When it comes to building and selling combat helicopters, United Technologies (NYSE:UTX) -- maker of the ubiquitous UH-60 Black Hawk and SH-60 Seahawk -- is the company to beat. But you've got to hand it to runner-up Boeing (NYSE:BA) because it's trying to do just that: Beat United Technologies at its own game -- and beat Textron (NYSE:TXT) while it's at it.
Last week, Boeing took a big step toward reaching that goal when it landed a Pentagon contract to begin acquiring "long-lead" parts needed for the construction of two dozen AH-6i Little Bird helicopters.
Described as a Light Attack/Reconnaissance helicopter, the AH-6M Little Bird is the favored aircraft of U.S. Army Special Operations Forces. Boeing says the helo offers its customers "unmatched power to weight ratio" and "best in class [performance in] urban operations." While the Little Bird is small, that's not necessarily a bad thing, because this gives the helicopter "small optical and aural signatures" (making it harder to detect). And Little Bird packs a big punch -- any combination of ...
- M-134D 7.62mm mini-guns
- GAU-19 12.7mm mini-guns
- M260 7-shot rocket pods
- Hellfire missiles
- or laser-guided 70mm rockets
... that you like, spread out among four weapons stations.
The AH-6i, to which the current contract relates, is a new version of the Little Bird, designed for sale to U.S. allies on the export market. Incorporating technology originally designed for the much more robust Apache attack helicopter program, the AH-6i Little Bird is designed to perform everything from night-time reconnaissance missions to launching rocket attacks on enemy tanks and defensive positions.
In this particular instance, the Pentagon is acting as intermediary on a sale of 24 AH-6i Little Bird helicopters from Boeing to the Saudi Arabia National Guard, which is currently upgrading its armed forces. Since 2010, the Persian Gulf nation has announced plans to purchase as much as $90 billion worth of American military hardware -- not all from Boeing, to be sure. But a lot of it is.
What Little Bird means to Boeing investors
Now, how does the winning of a single Saudi military contract help Boeing to challenge United Technologies, maker of the best-selling combat helicopters on the planet, and Textron as well?
It's not the size of the Little Bird contract that matters as much as it's the trend it portends. Valued at $234.7 million initially, the Pentagon left Boeing's award "undefinitized," meaning that its final value has yet to be determined. (In fact, it will probably increase. Published reports show that Saudi Arabia actually has 36 -- not just 24 -- AH-6i Little Birds on order).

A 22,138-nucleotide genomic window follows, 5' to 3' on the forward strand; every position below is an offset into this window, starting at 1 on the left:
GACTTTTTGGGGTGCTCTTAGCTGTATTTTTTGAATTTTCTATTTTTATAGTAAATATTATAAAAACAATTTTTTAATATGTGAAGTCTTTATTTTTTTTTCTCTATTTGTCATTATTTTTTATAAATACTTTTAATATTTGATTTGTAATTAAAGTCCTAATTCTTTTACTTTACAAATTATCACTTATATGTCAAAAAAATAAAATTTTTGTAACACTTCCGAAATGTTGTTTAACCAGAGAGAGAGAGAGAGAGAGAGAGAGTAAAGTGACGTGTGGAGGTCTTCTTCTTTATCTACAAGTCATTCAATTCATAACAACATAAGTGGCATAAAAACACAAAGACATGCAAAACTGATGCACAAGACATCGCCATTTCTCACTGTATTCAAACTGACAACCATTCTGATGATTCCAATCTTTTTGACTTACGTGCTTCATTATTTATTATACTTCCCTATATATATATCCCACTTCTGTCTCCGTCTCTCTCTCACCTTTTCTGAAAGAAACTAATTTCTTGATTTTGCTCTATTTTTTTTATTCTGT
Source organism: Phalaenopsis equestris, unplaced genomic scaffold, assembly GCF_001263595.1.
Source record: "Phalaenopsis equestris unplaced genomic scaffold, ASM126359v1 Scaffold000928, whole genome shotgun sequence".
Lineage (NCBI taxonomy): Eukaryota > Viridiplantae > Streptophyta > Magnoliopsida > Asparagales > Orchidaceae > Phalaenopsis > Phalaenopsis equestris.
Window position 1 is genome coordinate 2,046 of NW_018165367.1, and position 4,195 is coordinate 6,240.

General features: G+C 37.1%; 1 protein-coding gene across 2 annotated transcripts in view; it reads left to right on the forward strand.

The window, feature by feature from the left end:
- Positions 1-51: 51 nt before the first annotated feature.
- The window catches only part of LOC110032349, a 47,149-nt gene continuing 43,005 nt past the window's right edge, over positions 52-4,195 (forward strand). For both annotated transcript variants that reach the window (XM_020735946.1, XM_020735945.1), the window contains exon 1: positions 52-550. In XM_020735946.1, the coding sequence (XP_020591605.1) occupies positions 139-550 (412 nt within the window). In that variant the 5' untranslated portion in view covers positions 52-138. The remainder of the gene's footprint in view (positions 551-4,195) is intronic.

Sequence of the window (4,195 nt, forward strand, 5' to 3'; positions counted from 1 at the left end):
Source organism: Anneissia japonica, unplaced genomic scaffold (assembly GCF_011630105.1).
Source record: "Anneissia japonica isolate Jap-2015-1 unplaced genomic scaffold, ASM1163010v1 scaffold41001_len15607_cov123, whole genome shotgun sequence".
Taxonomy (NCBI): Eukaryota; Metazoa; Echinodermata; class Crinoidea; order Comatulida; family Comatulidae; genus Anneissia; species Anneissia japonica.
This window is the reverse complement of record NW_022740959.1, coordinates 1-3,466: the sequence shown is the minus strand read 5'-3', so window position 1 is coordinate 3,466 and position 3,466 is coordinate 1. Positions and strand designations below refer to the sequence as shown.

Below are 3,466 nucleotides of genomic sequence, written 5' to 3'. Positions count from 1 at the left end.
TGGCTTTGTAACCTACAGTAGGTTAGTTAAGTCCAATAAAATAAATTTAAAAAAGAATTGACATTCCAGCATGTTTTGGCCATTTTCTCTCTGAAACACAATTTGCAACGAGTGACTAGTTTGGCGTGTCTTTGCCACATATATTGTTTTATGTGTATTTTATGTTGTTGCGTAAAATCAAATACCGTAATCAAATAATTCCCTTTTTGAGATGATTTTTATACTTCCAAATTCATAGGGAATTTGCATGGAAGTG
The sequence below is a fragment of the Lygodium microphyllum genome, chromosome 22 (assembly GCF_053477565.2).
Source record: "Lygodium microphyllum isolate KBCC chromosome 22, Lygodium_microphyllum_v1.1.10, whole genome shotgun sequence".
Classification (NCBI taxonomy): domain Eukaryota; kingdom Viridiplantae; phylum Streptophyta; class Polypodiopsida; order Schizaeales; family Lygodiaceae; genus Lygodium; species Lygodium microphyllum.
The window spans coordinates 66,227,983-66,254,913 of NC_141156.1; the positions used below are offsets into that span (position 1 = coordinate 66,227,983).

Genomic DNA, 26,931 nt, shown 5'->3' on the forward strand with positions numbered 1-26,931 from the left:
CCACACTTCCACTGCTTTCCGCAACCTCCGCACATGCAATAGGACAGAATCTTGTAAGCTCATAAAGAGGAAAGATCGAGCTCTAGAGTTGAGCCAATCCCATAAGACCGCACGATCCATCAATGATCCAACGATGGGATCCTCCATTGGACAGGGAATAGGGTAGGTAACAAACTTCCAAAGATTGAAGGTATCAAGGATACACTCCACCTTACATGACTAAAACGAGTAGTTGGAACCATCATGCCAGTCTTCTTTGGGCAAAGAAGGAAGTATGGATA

For the time being, though, we can say with some assurance that based on S&P Capital IQ data showing that Boeing's Military Aircraft division earns 9.2% operating profit margins on its sales (which is superior to the 7.6% operating profit margin reported for Boeing as a whole), Boeing will probably earn about $22.6 million in profit on this sale -- or roughly $0.03 per Boeing share.
That may not seem like a lot relative to the $5.96 per share that Boeing earned last year, I'll grant you. But here's the key:
Currently, United Technologies is the biggest supplier of helicopters to the Royal Saudi Land Forces, which according to Flightglobal Insight 2014 has 43 UH-60 variants in its fleet. (Textron edges out United Technologies in total helicopters supplied, with 15 OH-58 Kiowa light attack helicopters with the RSLF, and an additional 37 Bell 212 "Huey" variants serving in the Royal Saudi Air Force -- so 52 Textron helicopters in total). But the math here is expected to change very soon.
Based on publicly announced contracts, Flightglobal notes that the RSLF will soon add 70 Boeing Apache attack helicopters to the dozen it already has in inventory. Add 24 new AH-6i Little Birds to the mix, and Boeing will soon be far and away the dominant provider of combat helicopters to the Saudi Arabian military. The biggest recipient of dollars from Saudi helicopter purchases -- and the company in pole position to win further work as Saudi maintains, upgrades, and eventually buys even more new helicopters for its military.
It's this switch from also-ran to dominant helicopter supplier that makes Boeing's AH-6i Little Bird sale to Saudi Arabia so very important to Boeing's future.
Rich Smith has no position in any stocks mentioned. The Motley Fool owns shares of Textron. Try any of our Foolish newsletter services free for 30 days. We Fools may not all hold the same opinions, but we all believe that considering a diverse range of insights makes us better investors. The Motley Fool has a disclosure policy.